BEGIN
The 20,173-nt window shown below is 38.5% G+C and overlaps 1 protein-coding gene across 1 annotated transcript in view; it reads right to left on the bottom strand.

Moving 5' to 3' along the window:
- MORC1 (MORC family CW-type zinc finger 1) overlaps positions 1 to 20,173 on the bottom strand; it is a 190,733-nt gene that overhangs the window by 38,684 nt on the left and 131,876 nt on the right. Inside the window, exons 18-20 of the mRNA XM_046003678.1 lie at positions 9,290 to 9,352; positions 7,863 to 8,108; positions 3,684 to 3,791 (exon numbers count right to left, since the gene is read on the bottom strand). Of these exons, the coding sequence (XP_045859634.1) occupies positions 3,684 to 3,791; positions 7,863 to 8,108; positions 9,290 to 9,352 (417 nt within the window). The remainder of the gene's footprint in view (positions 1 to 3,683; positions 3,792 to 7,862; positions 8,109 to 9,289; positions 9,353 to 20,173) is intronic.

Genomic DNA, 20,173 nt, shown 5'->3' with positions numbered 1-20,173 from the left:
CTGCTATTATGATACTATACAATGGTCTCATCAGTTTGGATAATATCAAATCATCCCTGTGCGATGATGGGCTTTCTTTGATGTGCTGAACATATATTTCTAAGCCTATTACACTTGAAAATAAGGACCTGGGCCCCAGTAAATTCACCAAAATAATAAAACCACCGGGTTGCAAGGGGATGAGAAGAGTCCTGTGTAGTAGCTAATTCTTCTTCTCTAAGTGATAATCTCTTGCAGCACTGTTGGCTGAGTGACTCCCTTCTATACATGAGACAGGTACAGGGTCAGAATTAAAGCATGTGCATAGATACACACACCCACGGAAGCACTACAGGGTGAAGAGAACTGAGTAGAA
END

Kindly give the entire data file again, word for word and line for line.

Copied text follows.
The 20,173-nt window shown below is 38.5% G+C and overlaps 1 protein-coding gene across 1 annotated transcript in view; it reads right to left on the bottom strand.

Moving 5' to 3' along the window:
- MORC1 (MORC family CW-type zinc finger 1) overlaps positions 1 to 20,173 on the bottom strand; it is a 190,733-nt gene that overhangs the window by 38,684 nt on the left and 131,876 nt on the right. Inside the window, exons 18-20 of the mRNA XM_046003678.1 lie at positions 9,290 to 9,352; positions 7,863 to 8,108; positions 3,684 to 3,791 (exon numbers count right to left, since the gene is read on the bottom strand). Of these exons, the coding sequence (XP_045859634.1) occupies positions 3,684 to 3,791; positions 7,863 to 8,108; positions 9,290 to 9,352 (417 nt within the window). The remainder of the gene's footprint in view (positions 1 to 3,683; positions 3,792 to 7,862; positions 8,109 to 9,289; positions 9,353 to 20,173) is intronic.

Genomic DNA, 20,173 nt, shown 5'->3' with positions numbered 1-20,173 from the left:
CTGCTATTATGATACTATACAATGGTCTCATCAGTTTGGATAATATCAAATCATCCCTGTGCGATGATGGGCTTTCTTTGATGTGCTGAACATATATTTCTAAGCCTATTACACTTGAAAATAAGGACCTGGGCCCCAGTAAATTCACCAAAATAATAAAACCACCGGGTTGCAAGGGGATGAGAAGAGTCCTGTGTAGTAGCTAATTCTTCTTCTCTAAGTGATAATCTCTTGCAGCACTGTTGGCTGAGTGACTCCCTTCTATACATGAGACAGGTACAGGGTCAGAATTAAAGCATGTGCATAGATACACACACCCACGGAAGCACTACAGGGTGAAGAGAACTGAGTAGAA